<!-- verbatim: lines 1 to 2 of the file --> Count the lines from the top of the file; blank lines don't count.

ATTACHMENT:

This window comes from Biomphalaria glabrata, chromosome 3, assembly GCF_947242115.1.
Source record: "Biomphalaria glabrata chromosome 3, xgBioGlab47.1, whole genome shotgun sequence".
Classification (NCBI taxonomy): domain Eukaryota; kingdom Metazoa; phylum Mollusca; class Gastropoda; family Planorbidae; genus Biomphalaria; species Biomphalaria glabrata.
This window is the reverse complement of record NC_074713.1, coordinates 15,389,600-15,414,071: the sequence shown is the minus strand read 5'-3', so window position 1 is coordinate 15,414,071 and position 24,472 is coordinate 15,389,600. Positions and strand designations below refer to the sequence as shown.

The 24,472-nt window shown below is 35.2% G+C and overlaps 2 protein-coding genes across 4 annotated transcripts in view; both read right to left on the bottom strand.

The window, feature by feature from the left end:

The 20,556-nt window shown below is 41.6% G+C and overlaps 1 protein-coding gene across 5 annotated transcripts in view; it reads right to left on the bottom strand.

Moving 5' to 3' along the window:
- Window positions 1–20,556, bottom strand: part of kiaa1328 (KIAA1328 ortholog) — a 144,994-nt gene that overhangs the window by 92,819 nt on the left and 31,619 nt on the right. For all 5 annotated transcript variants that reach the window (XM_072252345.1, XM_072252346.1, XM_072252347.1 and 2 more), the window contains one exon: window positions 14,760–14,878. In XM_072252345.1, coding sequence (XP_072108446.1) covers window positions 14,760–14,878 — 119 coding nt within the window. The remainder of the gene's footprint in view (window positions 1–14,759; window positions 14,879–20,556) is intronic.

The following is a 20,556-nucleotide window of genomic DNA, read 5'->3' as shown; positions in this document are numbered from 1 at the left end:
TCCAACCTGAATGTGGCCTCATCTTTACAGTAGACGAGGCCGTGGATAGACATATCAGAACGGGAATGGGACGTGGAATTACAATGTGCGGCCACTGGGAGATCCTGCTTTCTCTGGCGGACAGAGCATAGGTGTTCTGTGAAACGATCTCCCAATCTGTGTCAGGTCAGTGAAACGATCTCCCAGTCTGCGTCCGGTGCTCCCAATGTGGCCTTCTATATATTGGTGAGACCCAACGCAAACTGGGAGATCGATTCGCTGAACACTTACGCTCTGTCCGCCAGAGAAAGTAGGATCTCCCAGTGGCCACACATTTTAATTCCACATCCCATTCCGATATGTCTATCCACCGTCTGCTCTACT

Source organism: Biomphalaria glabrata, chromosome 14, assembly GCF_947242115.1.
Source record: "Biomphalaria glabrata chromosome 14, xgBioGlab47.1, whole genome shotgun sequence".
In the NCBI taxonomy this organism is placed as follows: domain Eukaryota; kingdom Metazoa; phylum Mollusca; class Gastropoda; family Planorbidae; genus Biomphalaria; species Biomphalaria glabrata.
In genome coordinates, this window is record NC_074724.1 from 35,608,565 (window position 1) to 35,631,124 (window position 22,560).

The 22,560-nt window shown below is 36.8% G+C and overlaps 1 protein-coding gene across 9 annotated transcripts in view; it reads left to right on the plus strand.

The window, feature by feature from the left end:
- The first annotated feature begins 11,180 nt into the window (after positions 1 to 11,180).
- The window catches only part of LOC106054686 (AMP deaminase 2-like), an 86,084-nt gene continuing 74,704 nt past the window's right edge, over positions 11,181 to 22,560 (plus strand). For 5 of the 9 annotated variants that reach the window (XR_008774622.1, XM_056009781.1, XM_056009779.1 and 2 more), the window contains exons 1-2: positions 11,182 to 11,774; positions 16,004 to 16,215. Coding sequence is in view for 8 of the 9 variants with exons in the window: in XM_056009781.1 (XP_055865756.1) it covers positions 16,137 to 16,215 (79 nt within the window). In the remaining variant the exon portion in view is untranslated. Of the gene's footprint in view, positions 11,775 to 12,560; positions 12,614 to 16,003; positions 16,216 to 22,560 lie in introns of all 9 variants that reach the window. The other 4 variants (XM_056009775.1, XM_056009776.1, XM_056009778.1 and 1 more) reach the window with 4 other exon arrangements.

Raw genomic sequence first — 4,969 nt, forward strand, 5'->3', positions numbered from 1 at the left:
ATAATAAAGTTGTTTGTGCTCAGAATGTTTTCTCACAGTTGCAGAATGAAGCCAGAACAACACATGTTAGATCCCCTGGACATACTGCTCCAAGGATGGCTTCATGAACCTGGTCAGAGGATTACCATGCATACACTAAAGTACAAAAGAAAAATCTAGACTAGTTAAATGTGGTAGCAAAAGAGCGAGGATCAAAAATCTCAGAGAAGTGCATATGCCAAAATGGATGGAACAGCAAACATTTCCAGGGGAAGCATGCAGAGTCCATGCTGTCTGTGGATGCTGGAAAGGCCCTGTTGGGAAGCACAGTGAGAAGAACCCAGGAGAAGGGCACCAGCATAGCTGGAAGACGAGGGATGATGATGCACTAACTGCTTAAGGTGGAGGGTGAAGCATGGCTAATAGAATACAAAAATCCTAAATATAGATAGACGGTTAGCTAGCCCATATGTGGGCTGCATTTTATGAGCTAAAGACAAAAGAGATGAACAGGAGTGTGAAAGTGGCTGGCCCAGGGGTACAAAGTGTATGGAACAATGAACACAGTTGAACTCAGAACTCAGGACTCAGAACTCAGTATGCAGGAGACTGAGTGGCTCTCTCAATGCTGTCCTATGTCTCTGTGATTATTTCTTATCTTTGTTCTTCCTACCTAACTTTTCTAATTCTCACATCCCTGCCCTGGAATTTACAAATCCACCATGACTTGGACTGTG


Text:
This window comes from Biomphalaria glabrata, chromosome 3, assembly GCF_947242115.1.
Source record: "Biomphalaria glabrata chromosome 3, xgBioGlab47.1, whole genome shotgun sequence".